Ceder’s Wild Gin review


Ceder’s Wild non-alcoholic gin.

Over the years I’ve tried many low or non-alcohol drinks, all the way back to Kaliber which was a lager advertised by Billy Connolly, but I’ve never before had one where I didn’t want to take a second sip.

As we were planning a ‘Dry January’ feature we’d been on the lookout when a very helpful assistant at our local Co-op – where we’d previously found The Lakes and Wicked Wolf – directed us to a new display which offered Ceder’s Wild priced at £18 rather than £20.  I wish now they’d had a half bottle, or a miniature.

As with many drinks I haven’t liked, the problem seems to be mainly mine as this a big selling non-alcoholic spirit, available from Amazon, Tesco and other on- line sellers.  Mistrusting my brutalised taste buds I went in search of other opinions, and learned from a feature in the Sunday Times that Ceder’s is up there with Seedlip (a juniper free spirit which I haven’t sampled) in terms of popularity.

The paper’s panel were tasting Ceder’s Crisp – apparently the citrus and cucumber concoction in the stable – but I noted as with the Seedlip Grove 42 they said  the lack of alcohol muted the ‘kick’ and ‘oiliness’ of the drink.   Nevertheless the tasters seemed to find the tipples acceptable with ice and a slice.

According to the West London based makers this “Alt gin” is based on exotic botanicals found only in Cederberg Mountains of South Africa’s Western Cape: including Rooibos and Buchu, a “magical plant used for thousands of years by indigenous people of South Africa”.  Along with the requisite juniper berries, coriander and clove also feature, though I couldn’t discern any of these when I sniffed the newly opened bottle.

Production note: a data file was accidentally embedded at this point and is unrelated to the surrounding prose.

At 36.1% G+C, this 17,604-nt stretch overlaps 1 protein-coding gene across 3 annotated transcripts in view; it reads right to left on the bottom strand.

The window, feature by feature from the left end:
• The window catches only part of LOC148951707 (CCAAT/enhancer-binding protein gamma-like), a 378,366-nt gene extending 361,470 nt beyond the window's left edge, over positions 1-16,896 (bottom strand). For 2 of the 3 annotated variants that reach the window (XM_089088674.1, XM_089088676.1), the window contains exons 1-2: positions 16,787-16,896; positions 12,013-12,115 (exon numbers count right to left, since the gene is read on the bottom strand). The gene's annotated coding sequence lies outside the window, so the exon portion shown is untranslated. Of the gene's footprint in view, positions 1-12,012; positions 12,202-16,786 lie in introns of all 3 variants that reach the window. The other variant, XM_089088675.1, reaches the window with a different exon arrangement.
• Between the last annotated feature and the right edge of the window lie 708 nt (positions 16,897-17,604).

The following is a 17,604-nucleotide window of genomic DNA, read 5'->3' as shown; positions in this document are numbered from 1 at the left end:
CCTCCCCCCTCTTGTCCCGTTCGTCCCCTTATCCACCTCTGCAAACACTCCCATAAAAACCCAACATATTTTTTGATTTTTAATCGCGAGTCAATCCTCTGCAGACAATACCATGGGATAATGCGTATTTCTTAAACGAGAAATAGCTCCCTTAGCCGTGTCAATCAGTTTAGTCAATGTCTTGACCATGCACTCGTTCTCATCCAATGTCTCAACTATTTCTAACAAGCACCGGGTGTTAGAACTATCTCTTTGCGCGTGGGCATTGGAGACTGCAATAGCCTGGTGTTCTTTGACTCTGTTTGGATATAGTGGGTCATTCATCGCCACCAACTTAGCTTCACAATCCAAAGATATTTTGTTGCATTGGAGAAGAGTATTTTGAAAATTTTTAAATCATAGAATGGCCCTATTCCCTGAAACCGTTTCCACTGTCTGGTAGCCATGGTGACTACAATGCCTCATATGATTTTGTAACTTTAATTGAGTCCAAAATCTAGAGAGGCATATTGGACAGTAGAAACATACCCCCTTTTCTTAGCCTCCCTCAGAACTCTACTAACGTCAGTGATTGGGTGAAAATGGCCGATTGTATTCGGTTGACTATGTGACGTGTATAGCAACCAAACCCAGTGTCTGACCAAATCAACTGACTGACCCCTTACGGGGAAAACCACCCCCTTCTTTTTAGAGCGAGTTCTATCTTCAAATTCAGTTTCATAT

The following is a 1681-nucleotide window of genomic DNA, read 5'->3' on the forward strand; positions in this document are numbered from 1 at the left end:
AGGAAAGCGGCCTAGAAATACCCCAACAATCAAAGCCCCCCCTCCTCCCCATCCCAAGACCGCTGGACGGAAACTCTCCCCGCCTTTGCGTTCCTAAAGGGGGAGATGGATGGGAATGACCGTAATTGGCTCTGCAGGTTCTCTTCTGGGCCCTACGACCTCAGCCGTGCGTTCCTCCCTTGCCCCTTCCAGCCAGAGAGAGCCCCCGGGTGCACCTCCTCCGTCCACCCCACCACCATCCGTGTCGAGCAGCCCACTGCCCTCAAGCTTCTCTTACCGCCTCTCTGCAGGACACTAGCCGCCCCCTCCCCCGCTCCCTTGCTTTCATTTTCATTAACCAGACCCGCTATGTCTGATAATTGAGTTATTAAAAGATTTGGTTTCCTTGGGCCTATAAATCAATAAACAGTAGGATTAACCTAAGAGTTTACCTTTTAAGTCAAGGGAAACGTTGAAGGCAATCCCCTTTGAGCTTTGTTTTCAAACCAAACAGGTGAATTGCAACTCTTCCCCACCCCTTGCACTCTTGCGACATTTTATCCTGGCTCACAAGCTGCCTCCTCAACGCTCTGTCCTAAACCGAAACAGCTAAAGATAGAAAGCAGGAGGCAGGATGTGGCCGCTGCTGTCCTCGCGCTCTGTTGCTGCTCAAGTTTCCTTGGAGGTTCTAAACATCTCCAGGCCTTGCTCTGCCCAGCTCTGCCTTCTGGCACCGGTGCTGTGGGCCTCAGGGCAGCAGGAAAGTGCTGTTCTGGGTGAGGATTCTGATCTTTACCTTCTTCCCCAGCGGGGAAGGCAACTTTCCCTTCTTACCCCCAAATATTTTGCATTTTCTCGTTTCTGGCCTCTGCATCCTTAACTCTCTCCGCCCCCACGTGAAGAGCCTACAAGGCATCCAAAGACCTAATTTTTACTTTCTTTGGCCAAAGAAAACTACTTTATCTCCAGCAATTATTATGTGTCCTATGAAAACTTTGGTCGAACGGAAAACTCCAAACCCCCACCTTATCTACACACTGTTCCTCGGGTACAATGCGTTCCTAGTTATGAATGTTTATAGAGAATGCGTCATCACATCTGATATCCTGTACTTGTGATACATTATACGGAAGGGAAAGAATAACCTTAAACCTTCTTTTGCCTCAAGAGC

It was a faintly medicinal smell and not the least bit like any gin I’ve previously sampled, but it was the taste of the undiluted liquid which really put me off: thinly hinting at a citrus or floral foundation.

Still (if you’ll excuse the pun) as your intrepid reviewer I did try adding some premium tonic to the original measure, without improving matters.  Having tipped that down the sink I tried another small quantity diluted with a sizeable shot of orange squash, and managed to get that down.  However, the bottle has stood untouched in the larder for the past fortnight and I will be happy to post it to any of our followers who wants to go Wild.

I’m also surprised that these presumably duty free drinks are so expensive, though Lidl – the purveyor of the excellent, easy on the wallet Finton’s – is selling its own one for £10 a bottle.  No doubt I will one day find a 0drink I enjoy, but this trip down Temperance Terrace did remind me of a favourite cartoon: where Peanuts’ Linus is offered a tea towel in place of his missing security blanket.

“Would you give a starving dog a rubber bone?”